Objective: To develop a flexible economic model for estimating disease prevention profitability in batch swine finishing. Methods: This spreadsheet model demonstrates relationships beyond basic production costs. Variation in weight gain drives variation in market weight and revenue. Mean weight and variation of weight, combined with the pricing matrix, drives revenue. User inputs may include costs, performance (feed conversion rate (FCR), mortality, ADG and its variability), and pricing matrix. The model calculates economic efficiency measures, and contrasts results for fixed time (DATE) and target market weight (WEIGHT) production Systems. Default values are provided for all inputs, reflecting 1995 to 1998 US averages. Sensitivity analyses assess the influence of user-specified variables on profitability. The model estimates production improvements necessary to cover health intervention costs. Results: Profitability is influenced by rate of gain and feed conversion; this relationship is strongest in the DATE system. Vaccine costing $1.00 per pig increased annual profits $3053 and $8007 per 1020-head barn, depending on the marketing focus and other assumptions. Also, to cover vaccination cost of $1.00, ADG must increase from 1.6887 to 1.7725 lb (WEIGHT) or 1.7100 lb (DATE ), or FCR must improve from 3.1200 to 3.0545 for either marketing strategy. Vaccination internal rate of return is 13.6 to 19.7% depending on the production system. Implications: This model evaluates the economic impact of health interventions or production efficiency changes and can use farm-specific data. Understanding the economics of health interventions allows economically driven decision making by veterinarians and pig producers.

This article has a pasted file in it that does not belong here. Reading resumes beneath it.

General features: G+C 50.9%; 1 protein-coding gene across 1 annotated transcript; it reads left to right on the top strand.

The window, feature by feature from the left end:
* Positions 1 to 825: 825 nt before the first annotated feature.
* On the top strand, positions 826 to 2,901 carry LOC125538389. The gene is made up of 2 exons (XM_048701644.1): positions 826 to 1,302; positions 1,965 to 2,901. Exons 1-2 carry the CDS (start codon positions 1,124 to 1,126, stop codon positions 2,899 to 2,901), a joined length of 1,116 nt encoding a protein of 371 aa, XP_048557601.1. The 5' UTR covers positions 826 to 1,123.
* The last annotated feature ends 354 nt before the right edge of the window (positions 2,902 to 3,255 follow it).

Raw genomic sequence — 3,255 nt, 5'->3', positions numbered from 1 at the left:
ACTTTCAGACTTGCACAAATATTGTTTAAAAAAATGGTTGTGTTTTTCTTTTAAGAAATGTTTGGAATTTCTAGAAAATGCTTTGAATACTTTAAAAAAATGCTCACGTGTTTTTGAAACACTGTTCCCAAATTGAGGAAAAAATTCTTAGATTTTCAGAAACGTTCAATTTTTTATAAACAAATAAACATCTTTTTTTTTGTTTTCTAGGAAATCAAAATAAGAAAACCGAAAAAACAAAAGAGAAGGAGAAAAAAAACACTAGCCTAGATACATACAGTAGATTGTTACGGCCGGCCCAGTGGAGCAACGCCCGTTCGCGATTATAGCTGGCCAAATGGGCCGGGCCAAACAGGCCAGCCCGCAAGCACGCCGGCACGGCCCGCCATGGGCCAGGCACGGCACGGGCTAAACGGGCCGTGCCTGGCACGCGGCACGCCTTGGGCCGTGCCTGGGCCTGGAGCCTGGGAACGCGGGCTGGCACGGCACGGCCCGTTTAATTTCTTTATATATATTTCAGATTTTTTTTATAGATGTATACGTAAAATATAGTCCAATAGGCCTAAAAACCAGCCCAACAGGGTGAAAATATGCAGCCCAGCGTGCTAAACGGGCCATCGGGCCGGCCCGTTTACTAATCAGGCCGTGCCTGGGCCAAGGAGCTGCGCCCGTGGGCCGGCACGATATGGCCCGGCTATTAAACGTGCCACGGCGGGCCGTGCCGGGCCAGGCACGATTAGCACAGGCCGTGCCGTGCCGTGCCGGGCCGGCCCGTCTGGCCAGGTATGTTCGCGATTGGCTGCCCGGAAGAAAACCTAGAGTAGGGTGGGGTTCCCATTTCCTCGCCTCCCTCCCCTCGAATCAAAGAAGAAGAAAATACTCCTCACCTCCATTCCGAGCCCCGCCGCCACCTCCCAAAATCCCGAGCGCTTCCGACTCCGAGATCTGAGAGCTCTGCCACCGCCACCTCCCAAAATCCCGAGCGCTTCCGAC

|Original language||English (US)|
|Number of pages||9|
|Journal||Journal of Swine Health and Production|
|State||Published - Dec 1 2001|
ASJC Scopus subject areas
- Food Animals
- Animal Science and Zoology